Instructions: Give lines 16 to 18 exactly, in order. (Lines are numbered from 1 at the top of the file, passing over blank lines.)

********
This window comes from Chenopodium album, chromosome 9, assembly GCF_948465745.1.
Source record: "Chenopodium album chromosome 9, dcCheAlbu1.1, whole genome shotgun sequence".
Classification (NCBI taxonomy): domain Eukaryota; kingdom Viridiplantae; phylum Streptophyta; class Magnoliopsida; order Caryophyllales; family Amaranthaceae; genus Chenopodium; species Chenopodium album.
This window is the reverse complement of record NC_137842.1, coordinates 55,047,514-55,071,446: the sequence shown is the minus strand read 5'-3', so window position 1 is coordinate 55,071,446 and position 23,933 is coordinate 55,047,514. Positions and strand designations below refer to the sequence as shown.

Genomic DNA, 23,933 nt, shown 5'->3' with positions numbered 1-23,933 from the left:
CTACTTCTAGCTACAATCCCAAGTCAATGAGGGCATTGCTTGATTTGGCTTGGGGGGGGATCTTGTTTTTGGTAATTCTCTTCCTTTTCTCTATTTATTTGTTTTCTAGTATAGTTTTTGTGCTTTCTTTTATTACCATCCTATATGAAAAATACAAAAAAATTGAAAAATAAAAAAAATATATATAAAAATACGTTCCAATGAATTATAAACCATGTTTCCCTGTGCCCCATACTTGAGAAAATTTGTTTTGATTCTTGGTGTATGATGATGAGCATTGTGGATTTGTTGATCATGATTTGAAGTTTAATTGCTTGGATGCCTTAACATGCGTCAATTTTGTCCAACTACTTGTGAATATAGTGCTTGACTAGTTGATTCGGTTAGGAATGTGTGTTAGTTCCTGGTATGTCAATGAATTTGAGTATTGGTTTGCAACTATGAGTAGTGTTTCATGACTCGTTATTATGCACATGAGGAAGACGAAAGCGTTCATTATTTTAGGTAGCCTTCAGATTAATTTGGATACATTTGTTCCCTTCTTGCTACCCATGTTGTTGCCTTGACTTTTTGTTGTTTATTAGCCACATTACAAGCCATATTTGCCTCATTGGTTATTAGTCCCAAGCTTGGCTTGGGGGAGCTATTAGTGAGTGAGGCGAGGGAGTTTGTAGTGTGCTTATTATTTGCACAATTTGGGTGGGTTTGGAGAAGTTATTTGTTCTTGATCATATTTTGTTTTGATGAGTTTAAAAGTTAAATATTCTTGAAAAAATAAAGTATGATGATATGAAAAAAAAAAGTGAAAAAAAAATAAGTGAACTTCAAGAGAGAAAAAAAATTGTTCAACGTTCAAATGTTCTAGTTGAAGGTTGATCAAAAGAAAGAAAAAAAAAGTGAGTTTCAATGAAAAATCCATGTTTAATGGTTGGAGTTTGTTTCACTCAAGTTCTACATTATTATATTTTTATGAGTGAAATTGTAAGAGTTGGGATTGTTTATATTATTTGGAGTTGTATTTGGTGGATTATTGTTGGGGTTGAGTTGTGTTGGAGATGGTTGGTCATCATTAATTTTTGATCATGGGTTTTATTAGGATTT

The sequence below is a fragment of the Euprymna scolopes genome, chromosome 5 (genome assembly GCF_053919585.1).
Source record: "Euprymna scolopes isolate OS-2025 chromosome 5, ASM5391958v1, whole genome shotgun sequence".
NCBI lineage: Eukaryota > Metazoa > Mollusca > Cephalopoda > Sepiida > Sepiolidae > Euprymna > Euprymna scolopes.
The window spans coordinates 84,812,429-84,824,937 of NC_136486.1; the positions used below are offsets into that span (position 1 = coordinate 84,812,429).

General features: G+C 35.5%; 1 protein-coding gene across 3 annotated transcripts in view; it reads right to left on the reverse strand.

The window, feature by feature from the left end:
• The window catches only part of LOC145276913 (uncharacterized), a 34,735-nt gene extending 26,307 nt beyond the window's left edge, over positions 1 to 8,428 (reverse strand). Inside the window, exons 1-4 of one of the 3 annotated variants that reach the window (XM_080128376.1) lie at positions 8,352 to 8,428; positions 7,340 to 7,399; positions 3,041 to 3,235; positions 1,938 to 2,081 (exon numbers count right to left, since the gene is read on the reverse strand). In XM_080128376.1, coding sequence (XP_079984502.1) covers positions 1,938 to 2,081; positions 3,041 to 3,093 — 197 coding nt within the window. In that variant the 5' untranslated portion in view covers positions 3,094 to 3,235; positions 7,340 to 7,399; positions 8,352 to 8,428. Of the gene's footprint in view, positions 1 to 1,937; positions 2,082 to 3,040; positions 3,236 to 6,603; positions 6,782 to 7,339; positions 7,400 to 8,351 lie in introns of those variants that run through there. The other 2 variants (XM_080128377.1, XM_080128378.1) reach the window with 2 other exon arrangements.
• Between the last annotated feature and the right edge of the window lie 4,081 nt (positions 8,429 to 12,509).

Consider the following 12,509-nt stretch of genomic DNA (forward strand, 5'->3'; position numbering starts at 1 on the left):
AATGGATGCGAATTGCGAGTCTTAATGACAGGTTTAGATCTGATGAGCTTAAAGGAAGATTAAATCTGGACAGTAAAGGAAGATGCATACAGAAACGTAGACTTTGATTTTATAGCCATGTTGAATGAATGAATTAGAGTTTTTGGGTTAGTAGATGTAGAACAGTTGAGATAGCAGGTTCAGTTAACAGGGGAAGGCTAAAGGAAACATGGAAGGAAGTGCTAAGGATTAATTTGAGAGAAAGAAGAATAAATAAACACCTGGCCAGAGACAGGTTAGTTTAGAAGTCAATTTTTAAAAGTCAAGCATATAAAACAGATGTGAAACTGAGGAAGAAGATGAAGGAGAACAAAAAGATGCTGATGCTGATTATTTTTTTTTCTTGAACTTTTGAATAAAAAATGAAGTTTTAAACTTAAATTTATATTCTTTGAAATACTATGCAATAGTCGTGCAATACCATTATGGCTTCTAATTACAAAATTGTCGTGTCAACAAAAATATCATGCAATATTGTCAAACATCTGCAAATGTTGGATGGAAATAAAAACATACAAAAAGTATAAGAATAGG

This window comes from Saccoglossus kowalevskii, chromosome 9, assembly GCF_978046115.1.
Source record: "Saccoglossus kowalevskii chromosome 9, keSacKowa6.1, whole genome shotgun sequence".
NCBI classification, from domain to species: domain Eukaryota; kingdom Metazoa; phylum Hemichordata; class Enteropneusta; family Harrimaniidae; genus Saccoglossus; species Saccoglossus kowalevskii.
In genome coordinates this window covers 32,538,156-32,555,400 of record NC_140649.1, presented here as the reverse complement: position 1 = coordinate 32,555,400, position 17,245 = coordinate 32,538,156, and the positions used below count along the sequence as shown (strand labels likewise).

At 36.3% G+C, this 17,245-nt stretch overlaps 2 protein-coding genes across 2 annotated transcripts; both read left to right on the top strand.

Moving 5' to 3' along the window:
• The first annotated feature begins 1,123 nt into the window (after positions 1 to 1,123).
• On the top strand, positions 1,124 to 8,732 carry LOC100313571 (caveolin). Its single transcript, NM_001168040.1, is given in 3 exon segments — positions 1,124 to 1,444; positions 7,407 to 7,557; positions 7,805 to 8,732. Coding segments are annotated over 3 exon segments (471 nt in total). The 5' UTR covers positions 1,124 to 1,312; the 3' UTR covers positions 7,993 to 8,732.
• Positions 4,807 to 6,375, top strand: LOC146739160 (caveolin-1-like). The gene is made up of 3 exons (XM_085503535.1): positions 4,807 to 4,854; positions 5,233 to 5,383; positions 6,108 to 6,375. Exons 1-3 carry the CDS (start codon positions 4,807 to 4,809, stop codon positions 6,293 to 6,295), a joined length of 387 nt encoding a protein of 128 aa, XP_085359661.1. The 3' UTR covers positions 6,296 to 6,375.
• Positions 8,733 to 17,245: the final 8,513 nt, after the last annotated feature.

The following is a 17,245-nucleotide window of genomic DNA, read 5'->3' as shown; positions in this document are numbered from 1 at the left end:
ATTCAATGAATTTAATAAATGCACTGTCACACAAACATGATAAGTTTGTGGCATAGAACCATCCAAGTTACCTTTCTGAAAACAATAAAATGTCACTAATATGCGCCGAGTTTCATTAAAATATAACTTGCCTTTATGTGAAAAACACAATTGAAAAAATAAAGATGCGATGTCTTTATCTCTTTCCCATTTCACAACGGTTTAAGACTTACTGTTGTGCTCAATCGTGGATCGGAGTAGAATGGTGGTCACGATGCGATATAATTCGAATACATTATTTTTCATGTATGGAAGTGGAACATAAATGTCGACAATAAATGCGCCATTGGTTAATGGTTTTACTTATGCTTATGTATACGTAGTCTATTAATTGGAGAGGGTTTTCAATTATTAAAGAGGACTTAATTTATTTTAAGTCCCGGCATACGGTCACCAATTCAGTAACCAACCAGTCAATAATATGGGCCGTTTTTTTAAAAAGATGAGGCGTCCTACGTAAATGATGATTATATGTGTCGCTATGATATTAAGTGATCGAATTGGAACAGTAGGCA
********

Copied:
AATGGATGCGAATTGCGAGTCTTAATGACAGGTTTAGATCTGATGAGCTTAAAGGAAGATTAAATCTGGACAGTAAAGGAAGATGCATACAGAAACGTAGACTTTGATTTTATAGCCATGTTGAATGAATGAATTAGAGTTTTTGGGTTAGTAGATGTAGAACAGTTGAGATAGCAGGTTCAGTTAACAGGGGAAGGCTAAAGGAAACATGGAAGGAAGTGCTAAGGATTAATTTGAGAGAAAGAAGAATAAATAAACACCTGGCCAGAGACAGGTTAGTTTAGAAGTCAATTTTTAAAAGTCAAGCATATAAAACAGATGTGAAACTGAGGAAGAAGATGAAGGAGAACAAAAAGATGCTGATGCTGATTATTTTTTTTTCTTGAACTTTTGAATAAAAAATGAAGTTTTAAACTTAAATTTATATTCTTTGAAATACTATGCAATAGTCGTGCAATACCATTATGGCTTCTAATTACAAAATTGTCGTGTCAACAAAAATATCATGCAATATTGTCAAACATCTGCAAATGTTGGATGGAAATAAAAACATACAAAAAGTATAAGAATAGG

This window comes from Saccoglossus kowalevskii, chromosome 9, assembly GCF_978046115.1.
Source record: "Saccoglossus kowalevskii chromosome 9, keSacKowa6.1, whole genome shotgun sequence".